After a training session, a visiting nurse expressed to the trainer her frustration with a grandparent who canceled an appointment to take her infant grandchild to the doctor for the third time. The nurse made some statements to the trainer that revealed some biases. The trainer inquired if the nurse asked why the grandparent kept cancelling the appointment. The nurse had not. After the next training session, the nurse approached the trainer to say that she thought about it and asked the grandparent why. The answer was the grandparent did not have a snowsuit for the baby and its freezing outside. The nurse got a snowsuit and warm clothes for the baby and the grandparent took the baby to the doctor.

Being willing to ask questions, attentively listen and learn can be a good place to start the DEI journey. A CCH may be able to provide technical assistance, share community research to help your organization understand new communities or populations or other elements of DEI. Once a culture of DEI is embedded into your organization, it remains a continuous journey as organizations change, as do the communities you serve, requiring continuous commitment and attention.

Go deeper:

To assist ACL evidence-based falls prevention and chronic disease self-management grantees as well as other community-based service providers, NCOA held four webinar sessions to inform participants about coordinated networks of CBOs led by community care cubs (CCH). Community care hubs and their network partners often start with one or more Evidence Based Programs (EBPs) as their first service offerings.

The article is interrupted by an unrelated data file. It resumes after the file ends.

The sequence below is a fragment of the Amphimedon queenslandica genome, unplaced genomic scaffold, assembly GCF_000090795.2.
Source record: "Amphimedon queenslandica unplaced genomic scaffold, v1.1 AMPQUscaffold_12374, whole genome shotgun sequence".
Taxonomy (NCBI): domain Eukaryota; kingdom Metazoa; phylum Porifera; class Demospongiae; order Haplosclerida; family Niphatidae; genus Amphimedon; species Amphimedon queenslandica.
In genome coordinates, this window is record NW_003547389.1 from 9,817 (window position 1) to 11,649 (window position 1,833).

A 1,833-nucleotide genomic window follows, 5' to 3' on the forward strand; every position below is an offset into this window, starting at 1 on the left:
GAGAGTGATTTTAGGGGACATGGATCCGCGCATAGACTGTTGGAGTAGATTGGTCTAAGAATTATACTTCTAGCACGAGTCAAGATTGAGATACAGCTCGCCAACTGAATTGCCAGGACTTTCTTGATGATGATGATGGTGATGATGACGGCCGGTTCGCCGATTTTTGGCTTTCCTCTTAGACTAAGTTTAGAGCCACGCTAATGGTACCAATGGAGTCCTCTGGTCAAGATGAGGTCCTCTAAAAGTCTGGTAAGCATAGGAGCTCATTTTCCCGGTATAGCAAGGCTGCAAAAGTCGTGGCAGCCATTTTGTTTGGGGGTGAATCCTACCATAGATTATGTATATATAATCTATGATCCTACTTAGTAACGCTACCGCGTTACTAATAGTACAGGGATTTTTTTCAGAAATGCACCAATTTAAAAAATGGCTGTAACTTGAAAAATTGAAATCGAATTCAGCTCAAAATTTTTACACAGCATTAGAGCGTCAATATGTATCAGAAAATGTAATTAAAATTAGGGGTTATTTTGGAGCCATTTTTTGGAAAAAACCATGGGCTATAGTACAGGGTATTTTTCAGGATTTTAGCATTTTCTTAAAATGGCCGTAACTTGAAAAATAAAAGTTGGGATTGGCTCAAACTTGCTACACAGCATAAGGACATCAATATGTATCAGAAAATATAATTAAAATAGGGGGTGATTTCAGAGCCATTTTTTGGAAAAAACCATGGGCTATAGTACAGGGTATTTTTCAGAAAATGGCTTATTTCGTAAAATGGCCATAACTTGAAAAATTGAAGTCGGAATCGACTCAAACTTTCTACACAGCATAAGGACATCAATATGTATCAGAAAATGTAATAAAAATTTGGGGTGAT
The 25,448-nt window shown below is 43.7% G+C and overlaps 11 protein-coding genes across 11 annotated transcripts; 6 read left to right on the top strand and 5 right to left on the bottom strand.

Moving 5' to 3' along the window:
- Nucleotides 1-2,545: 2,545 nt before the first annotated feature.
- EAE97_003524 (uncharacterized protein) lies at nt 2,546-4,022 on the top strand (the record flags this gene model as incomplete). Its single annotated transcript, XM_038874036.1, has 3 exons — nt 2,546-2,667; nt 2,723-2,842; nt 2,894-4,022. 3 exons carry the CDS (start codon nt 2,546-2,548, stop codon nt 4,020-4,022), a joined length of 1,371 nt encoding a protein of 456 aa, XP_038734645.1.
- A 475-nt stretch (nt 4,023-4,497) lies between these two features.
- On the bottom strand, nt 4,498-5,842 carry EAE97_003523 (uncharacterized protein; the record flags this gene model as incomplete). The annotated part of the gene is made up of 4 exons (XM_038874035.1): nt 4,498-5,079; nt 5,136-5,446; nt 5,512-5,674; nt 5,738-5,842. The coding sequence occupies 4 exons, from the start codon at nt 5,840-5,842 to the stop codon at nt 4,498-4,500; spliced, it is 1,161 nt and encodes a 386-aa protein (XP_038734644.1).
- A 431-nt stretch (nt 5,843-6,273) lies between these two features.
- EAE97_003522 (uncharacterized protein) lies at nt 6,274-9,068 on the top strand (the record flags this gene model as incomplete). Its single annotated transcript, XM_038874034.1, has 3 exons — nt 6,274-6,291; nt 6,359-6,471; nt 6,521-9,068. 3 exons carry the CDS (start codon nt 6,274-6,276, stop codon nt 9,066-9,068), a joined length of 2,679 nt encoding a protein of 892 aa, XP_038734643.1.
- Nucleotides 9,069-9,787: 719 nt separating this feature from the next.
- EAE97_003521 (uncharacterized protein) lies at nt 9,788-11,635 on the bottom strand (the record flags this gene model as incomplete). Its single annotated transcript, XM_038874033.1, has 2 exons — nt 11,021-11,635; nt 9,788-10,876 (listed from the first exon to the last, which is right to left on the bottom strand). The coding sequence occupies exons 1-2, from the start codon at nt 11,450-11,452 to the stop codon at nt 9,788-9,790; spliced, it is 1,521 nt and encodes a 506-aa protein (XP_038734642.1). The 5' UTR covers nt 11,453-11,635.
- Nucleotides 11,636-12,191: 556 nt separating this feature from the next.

Each of the webinars focused on different core roles and responsibilities that are important when considering and participating in a CCH. Some themes cross multiple webinars such as contractual commitments for delivery capacity, quality, performance measures, IT security and data integrity. These companion articles provide key highlights and information associated with each webinar. Other relevant information and resources are shared in the articles where appropriate. We encourage you to listen to the webinar and view the PowerPoints to get the full benefit from the webinar series.